The One Thing that Makes or Breaks Situational Leadership


The best leaders I have been exposed to are the ones who practice situational leadership. They don’t treat everyone the same or communicate in exactly the same way with everyone. Instead they get to know people, gauge situations, and tailor their approach to the person and circumstances they are working with. Interestingly enough, the worst leaders I've been exposed to practice exactly the same thing…

The difference is that great leaders operate based on a strong set of principles that guide them as they adapt to different situations and audiences, and are therefore respected for their consistent and steadfast leadership. The worst kind of leaders, on the other hand, simply make decisions opportunistically, i.e. they act purely based on what’s best for them individually at the time (or what's best for the few people they need to ingratiate themselves with to ensure their agenda is supported). Great leaders command respect even if people disagree with their ideas, because they at least behave according to sincere and authentic deeply held convictions. The self-serving hypocrisy practiced by the not-so-great leaders, however, seems to indicate that there's no principle too sacred to be violated for personal gain, and one is constantly guessing whether they even understand the very concept of a sincerely held conviction. It even makes one wonder if those who support these opportunistic leaders are simply oblivious to what is going on—as if they are projecting their own principles onto a person that does not share them—or if they are just opportunists as well, and simply turning a blind eye because they see something in it for themselves.

It doesn’t take a genius to see ample signs of such hypocrisy in American politics. Most elected officials are quite keen to point out the speck in somebody else’s eye while walking around with huge planks sticking out of their own. In fact, on rare occasions when you see a politician vote against an absurd idea proposed by their own party, or speak out against their party’s immoral stand, that person instantly rises to fame as a rare breed and is exalted by one group and vilified by the other. It is a strange spectacle indeed, to see people acting as if standing by one's principles were some kind of heroic feat, rather than a basic standard of conduct that we should expect from everyone.

Well, the same is true when it comes to office politics and dysfunctional behavior in the corporate world. The presence of cliques and silos that are often led by insecure leaders who behave in a self-serving and ill-informed manner leads to massive amounts of non-value added work and wasted energy. It diverts people’s attention away from channeling their collective efforts toward fulfilling the team’s purpose and meeting its objectives, and instead toward trying to get on the right person’s good side and to play the game well to make sure that they aren't on the losing team.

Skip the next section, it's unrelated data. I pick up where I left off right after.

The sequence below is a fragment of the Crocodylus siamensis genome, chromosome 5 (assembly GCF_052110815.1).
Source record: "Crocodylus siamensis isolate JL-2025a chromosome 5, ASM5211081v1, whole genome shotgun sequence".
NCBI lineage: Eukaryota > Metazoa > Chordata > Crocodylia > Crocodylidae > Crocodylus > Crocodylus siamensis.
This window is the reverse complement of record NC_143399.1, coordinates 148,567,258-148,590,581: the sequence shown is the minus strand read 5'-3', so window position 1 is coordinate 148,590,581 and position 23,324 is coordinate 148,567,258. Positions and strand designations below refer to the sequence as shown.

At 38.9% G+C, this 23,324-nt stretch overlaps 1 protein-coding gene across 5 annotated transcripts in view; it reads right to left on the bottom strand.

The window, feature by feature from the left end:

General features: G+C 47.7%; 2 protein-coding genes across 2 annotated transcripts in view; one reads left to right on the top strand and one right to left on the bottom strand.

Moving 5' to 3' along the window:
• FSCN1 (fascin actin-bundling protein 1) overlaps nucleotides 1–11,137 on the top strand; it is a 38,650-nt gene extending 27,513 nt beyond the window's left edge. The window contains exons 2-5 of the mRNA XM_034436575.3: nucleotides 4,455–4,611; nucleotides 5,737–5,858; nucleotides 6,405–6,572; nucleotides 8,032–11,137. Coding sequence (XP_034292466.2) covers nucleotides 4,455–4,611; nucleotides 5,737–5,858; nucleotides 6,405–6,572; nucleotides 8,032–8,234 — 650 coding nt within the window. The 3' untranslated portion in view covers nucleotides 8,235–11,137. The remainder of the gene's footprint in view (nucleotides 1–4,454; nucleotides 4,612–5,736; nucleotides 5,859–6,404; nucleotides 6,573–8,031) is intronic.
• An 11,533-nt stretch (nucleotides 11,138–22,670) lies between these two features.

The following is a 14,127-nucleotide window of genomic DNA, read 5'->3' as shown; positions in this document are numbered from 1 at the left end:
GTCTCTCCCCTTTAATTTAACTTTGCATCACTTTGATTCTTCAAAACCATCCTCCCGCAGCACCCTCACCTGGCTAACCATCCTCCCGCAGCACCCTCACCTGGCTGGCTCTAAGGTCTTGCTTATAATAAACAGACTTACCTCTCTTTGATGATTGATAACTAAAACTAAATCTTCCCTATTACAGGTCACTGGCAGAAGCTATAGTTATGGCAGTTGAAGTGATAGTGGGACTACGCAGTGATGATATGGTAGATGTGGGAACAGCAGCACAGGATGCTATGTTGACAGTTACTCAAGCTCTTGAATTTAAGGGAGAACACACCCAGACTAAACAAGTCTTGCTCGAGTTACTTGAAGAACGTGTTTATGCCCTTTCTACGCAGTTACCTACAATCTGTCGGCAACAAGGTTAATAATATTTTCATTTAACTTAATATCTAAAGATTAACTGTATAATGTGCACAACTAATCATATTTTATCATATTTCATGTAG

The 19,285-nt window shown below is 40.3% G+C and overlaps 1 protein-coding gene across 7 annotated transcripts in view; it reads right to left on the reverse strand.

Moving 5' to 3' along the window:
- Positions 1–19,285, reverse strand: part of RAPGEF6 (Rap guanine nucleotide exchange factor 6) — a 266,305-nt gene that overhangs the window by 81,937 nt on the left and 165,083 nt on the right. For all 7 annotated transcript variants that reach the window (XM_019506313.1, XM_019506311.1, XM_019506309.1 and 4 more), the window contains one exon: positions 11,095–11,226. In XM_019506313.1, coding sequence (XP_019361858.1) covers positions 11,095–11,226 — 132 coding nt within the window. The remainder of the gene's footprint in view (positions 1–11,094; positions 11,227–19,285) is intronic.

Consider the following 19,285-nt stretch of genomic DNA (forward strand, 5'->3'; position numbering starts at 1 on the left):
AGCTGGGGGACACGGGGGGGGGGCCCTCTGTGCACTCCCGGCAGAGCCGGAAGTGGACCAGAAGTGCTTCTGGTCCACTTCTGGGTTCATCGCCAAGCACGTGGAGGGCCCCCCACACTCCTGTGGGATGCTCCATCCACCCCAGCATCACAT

Unfortunately, the leaders at, or near, the top are often the main perpetrators or at least powerful accomplices of such dysfunctional behavior. As such, the systemic problem usually comes down to just one thing: the leader’s lack of integrity. This is exemplified by the leader not living by a set of principles that they equitably apply in every situation to arrive at the right decision appropriate to that specific situation. The leader’s selective and inconsistent application of certain standards, based solely on the benefit or harm to themselves, positions them more as a cult leader than anything else, and serves to divide the organization into those who support the leader—as opposed to their ideas—and those who don’t. This shifts the focus away from healthy debates on legitimate issues, because those who have vowed their unconditional support will always support the leader, no matter how absurd his or her position may be, and those who are not committed to such allegiance are always wary of the hidden agenda that might be motivating the leader’s decisions. In situations like this, where allegiance to a person is privileged over respect for principles, trust and collaboration dissolve completely, and tribal warfare is all that's left.

It is always incumbent upon a leader to unify people and have them support positions and debate issues based on their merits, not based on who proposed them. However, even if such consistent, principle-based leadership is lacking at the top, there are still actions the rest of the organization can take. Let’s discuss specific opportunities we have, as both leaders and followers, when it comes to making situational leadership work for the greater good, by anchoring it in solid principles and righting the ship and restoring integrity where it might be lacking.

As a leader, there are ways in which you can perform a check-up as to whether you are practicing principle-based leadership or not. The following represents just four of many warning signs to watch out for. Keep in mind, because we all fall prey to the bias blind spot and self-serving bias, you may very well not be able to see these red flags on your own. If you are serious about assessing yourself and becoming a better leader, you will need to solicit someone else's objective feedback and take immediate action to make course corrections in the following areas as a starting point: